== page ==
Infant and Toddler Programs
During this treasured stage of development, infants are establishing trust with those around them, so it is very important to meet their needs in predictable and reliable ways. We are here to provide a “home away from home” environment, giving them a sense of safety and security. Equally important, is to develop an interactive partnership of communication between parents and staff to ensure that we are meeting everyone’s needs.
Although each experience is a learning opportunity, teachers also plan more structured activities for learning: “The Learning Accomplishment Profile”, by Kaplan 0–36 months, is used as a guide, to individualize activities for each child through each stage of development.
- Infants are exposed to different textures, colors, patterns, shapes, scents, tastes and sounds.
- We teach infants to sign, providing a means for the child to communicate before the acquisition of language.
- Conversation, reading picture books, puppet play, exploring sounds, naming objects, songs/finger plays, etc., all promote the development of language.
- Activities consider object permanence, spatial relations, and cause and effect.
- We use words such as “up” and “down”, concepts of quantity such as “more”, heavy/light, big/little, etc.
- We talk “math” with your child as a matter of routine: diapering, meal times.
- Walks, are ideal to count, point out shapes and sizes, talk about patterns, and describe how things are the same and different.
- Infants experiment all day, as they move through their environment. They manipulate objects, fill and dump buckets, explore the outdoors. These are only a few of the activities in which they participate.
Fine and Large Motor Development:
- Tummy time, rolling over, reaching, grasping, kicking, holding, pulling up/standing, cruising, creeping, crawling in/out, over/under – are all important in developing their muscles, coordination, and growth.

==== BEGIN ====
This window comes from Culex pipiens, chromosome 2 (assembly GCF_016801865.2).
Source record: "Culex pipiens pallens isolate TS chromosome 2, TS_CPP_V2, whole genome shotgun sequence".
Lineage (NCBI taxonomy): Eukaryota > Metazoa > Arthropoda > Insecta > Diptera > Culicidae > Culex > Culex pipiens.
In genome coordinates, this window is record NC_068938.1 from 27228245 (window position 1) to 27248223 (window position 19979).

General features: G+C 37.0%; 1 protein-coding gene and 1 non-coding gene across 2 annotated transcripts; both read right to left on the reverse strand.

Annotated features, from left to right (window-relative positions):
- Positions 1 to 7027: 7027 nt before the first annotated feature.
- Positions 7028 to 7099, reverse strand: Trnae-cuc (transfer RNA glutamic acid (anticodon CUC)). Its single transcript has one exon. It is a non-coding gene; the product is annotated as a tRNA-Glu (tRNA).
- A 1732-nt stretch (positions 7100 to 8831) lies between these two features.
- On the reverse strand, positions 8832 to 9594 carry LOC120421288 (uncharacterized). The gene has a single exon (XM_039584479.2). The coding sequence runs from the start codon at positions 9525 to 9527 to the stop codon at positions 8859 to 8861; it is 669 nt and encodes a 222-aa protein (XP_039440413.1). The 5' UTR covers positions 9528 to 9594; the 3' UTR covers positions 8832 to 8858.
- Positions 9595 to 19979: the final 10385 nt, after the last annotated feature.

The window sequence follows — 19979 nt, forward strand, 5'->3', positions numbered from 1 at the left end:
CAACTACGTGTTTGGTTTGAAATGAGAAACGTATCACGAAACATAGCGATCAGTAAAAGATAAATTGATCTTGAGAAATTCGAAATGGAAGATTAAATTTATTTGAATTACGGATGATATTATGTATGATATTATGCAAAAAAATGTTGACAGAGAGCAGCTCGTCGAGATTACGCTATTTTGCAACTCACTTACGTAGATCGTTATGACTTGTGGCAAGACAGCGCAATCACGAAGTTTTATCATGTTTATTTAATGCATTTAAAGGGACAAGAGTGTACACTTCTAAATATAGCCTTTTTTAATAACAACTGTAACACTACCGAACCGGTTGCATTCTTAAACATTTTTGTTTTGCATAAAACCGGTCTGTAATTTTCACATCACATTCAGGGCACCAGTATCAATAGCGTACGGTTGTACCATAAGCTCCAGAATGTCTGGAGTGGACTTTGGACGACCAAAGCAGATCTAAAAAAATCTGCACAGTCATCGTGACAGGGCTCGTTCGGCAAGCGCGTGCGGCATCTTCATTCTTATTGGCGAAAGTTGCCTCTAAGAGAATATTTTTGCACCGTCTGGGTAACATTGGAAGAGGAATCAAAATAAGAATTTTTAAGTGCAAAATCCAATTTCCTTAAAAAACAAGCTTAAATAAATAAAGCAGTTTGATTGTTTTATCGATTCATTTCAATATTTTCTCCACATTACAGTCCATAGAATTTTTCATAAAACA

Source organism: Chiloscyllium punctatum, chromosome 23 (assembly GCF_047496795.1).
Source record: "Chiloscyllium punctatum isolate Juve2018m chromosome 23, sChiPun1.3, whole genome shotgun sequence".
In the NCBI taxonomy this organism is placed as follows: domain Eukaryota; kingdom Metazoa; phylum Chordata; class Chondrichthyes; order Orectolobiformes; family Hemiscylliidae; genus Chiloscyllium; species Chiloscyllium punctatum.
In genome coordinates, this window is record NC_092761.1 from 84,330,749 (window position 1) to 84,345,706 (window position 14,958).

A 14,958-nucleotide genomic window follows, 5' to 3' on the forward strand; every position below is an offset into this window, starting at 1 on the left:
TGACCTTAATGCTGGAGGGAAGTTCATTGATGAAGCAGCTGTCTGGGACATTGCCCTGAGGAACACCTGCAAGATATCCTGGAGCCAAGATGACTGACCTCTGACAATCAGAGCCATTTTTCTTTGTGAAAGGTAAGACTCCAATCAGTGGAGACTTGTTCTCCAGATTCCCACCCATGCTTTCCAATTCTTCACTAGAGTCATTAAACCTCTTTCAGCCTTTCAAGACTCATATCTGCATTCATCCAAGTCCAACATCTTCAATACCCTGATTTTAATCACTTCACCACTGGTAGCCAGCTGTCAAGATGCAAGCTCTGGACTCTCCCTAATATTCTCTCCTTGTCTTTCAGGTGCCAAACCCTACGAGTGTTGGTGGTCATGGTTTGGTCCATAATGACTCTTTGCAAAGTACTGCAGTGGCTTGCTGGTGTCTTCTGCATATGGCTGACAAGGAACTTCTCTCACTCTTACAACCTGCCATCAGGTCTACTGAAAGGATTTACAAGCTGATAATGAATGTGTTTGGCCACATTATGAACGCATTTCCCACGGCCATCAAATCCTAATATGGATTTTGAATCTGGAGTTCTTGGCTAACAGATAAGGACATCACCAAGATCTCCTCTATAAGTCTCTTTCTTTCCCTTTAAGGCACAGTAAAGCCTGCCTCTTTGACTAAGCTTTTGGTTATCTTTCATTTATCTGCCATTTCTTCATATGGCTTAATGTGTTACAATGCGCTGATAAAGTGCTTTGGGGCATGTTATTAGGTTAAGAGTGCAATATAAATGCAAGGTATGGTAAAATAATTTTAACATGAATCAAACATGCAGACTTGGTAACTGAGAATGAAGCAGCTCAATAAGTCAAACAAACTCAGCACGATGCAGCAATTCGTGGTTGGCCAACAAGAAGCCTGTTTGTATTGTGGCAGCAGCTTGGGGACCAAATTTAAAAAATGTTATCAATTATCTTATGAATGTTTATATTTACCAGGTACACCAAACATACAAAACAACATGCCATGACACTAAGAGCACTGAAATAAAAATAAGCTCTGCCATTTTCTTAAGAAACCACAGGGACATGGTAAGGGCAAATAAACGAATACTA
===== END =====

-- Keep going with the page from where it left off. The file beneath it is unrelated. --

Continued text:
- Brain research indicates how important music and movement/dance is to brain development through the early years. Activities include: Singing, following prompts in song, dancing.
- The infants/toddlers will use musical instruments.
- They will use multi-media for art.
- We will imitate and pretend real life experiences.
- We will engage in puppet and doll play.
- We encourage and let infants master other skills as they show readiness.
Toddlers develop a sense of autonomy by adults giving them opportunities for independence and success. The Learning Accomplishment Profile, by Kaplan 0–36 months continues to be helpful in developing the following skills.
- Toddlers are exposed to different textures, colors, patterns, shapes, scents, tastes and sounds.
- Each month we create activities and focus on one of the 5 senses.
- Caregivers communicate throughout the day and engage the children in songs/finger plays. Children are encouraged to carry out prompts from songs.
- Stories are read and pictures are identified to help develop vocabulary. Toddlers will be able to listen and react to a story, as well as associate sounds with objects.
- Toddlers are given one step directions to follow.
- Open ended questions will be asked throughout the day and activities to get the children to think.
- Songs and fingerplays are sung with the children.
- We identify sounds in their environment.
- We offer choices so that they can think about them and make decisions.
- We use math concepts such as “more” and “all” and use time expressions such as “now.”
- We match and sort, which helps them to learn how to clean up their toys!
- Since toddlers love to “dump,” we engage them in placing and removing objects from containers.
- We supply a variety of blocks, encouraging them to build small towers.
- We provide puzzles so that toddlers have opportunity to figure out shapes and spatial relations.
- Toys that show cause and effect are popular learning toys.
- We experiment with warm and cool items, use cooking activities to show how textures change, etc.
- Brain research tells us that music and movement activities are important for brain development, throughout the early years. Therefore, we engage in many music and movement activities: using musical instruments, singing, fingerplays, dancing, and following music prompts.
- We explore age appropriate sensory materials and textures, paint using many objects, and participate in pretend play.
Fine and Large Motor Skills:
- We provide opportunities for pushing and pulling, throwing, catching, gripping, climbing, balancing, walking and running, and moving under and over. We have tunnels, balance beams, different size balls, cones, and more. All of these activities are important in developing their muscles and coordination.
- We engage in art projects to develop their fine motor skills.
- We encourage your toddler’s growing independence by letting him help with dressing himself, feeding himself, cleaning up toys, etc.